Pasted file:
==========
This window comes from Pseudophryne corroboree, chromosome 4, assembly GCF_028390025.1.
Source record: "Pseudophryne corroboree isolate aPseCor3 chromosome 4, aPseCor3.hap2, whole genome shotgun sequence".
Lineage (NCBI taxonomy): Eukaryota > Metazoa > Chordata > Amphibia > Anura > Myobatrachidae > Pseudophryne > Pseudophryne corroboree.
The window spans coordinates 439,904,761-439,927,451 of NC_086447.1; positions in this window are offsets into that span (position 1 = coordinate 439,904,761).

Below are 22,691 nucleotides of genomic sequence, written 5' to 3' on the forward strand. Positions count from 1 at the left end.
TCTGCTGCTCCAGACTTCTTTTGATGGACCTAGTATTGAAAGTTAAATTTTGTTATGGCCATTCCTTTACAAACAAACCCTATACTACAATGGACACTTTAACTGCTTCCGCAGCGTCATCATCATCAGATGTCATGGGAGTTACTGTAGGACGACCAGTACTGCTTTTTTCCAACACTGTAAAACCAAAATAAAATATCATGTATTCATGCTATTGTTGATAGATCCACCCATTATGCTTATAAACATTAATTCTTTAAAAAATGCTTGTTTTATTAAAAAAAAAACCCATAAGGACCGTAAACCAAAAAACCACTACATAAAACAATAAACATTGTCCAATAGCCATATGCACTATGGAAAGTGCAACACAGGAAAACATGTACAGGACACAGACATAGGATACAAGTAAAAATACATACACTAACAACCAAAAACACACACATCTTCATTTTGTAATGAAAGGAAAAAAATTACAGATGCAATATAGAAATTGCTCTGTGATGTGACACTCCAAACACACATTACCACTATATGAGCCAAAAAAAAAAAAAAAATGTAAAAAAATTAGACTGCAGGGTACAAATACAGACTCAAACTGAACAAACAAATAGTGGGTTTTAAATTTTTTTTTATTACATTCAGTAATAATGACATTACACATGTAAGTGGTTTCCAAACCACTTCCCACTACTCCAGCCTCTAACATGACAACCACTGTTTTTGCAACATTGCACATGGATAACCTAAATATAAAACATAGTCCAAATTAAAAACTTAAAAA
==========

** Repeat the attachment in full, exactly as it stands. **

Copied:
This window comes from Pseudophryne corroboree, chromosome 4, assembly GCF_028390025.1.
Source record: "Pseudophryne corroboree isolate aPseCor3 chromosome 4, aPseCor3.hap2, whole genome shotgun sequence".
Lineage (NCBI taxonomy): Eukaryota > Metazoa > Chordata > Amphibia > Anura > Myobatrachidae > Pseudophryne > Pseudophryne corroboree.
The window spans coordinates 439,904,761-439,927,451 of NC_086447.1; positions in this window are offsets into that span (position 1 = coordinate 439,904,761).

Below are 22,691 nucleotides of genomic sequence, written 5' to 3' on the forward strand. Positions count from 1 at the left end.
TCTGCTGCTCCAGACTTCTTTTGATGGACCTAGTATTGAAAGTTAAATTTTGTTATGGCCATTCCTTTACAAACAAACCCTATACTACAATGGACACTTTAACTGCTTCCGCAGCGTCATCATCATCAGATGTCATGGGAGTTACTGTAGGACGACCAGTACTGCTTTTTTCCAACACTGTAAAACCAAAATAAAATATCATGTATTCATGCTATTGTTGATAGATCCACCCATTATGCTTATAAACATTAATTCTTTAAAAAATGCTTGTTTTATTAAAAAAAAAACCCATAAGGACCGTAAACCAAAAAACCACTACATAAAACAATAAACATTGTCCAATAGCCATATGCACTATGGAAAGTGCAACACAGGAAAACATGTACAGGACACAGACATAGGATACAAGTAAAAATACATACACTAACAACCAAAAACACACACATCTTCATTTTGTAATGAAAGGAAAAAAATTACAGATGCAATATAGAAATTGCTCTGTGATGTGACACTCCAAACACACATTACCACTATATGAGCCAAAAAAAAAAAAAAAATGTAAAAAAATTAGACTGCAGGGTACAAATACAGACTCAAACTGAACAAACAAATAGTGGGTTTTAAATTTTTTTTTATTACATTCAGTAATAATGACATTACACATGTAAGTGGTTTCCAAACCACTTCCCACTACTCCAGCCTCTAACATGACAACCACTGTTTTTGCAACATTGCACATGGATAACCTAAATATAAAACATAGTCCAAATTAAAAACTTAAAAA